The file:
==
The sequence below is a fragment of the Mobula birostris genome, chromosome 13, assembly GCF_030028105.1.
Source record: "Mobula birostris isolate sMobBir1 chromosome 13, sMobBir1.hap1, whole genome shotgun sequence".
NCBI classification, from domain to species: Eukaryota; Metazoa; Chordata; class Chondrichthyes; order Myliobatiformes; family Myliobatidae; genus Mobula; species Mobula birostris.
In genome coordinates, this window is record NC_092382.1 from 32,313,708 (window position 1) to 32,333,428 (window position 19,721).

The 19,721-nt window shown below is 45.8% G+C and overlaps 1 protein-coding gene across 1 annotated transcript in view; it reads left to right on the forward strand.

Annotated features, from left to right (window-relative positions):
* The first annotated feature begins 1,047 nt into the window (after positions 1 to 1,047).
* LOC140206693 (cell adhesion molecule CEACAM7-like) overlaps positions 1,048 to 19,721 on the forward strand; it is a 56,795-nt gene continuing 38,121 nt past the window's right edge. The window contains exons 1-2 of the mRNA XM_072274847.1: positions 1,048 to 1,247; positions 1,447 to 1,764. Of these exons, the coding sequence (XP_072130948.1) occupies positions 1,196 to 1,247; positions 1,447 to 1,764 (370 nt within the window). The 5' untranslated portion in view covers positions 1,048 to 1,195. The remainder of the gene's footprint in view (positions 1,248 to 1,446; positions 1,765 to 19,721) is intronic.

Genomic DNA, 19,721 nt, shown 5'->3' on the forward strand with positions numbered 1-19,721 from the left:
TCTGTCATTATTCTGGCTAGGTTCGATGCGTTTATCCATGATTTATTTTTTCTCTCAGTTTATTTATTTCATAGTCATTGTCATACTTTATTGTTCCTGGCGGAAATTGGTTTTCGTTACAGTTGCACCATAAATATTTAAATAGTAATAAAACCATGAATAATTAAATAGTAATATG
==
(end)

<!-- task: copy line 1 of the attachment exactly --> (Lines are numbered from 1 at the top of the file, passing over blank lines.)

The sequence below is a fragment of the Mobula birostris genome, chromosome 13, assembly GCF_030028105.1.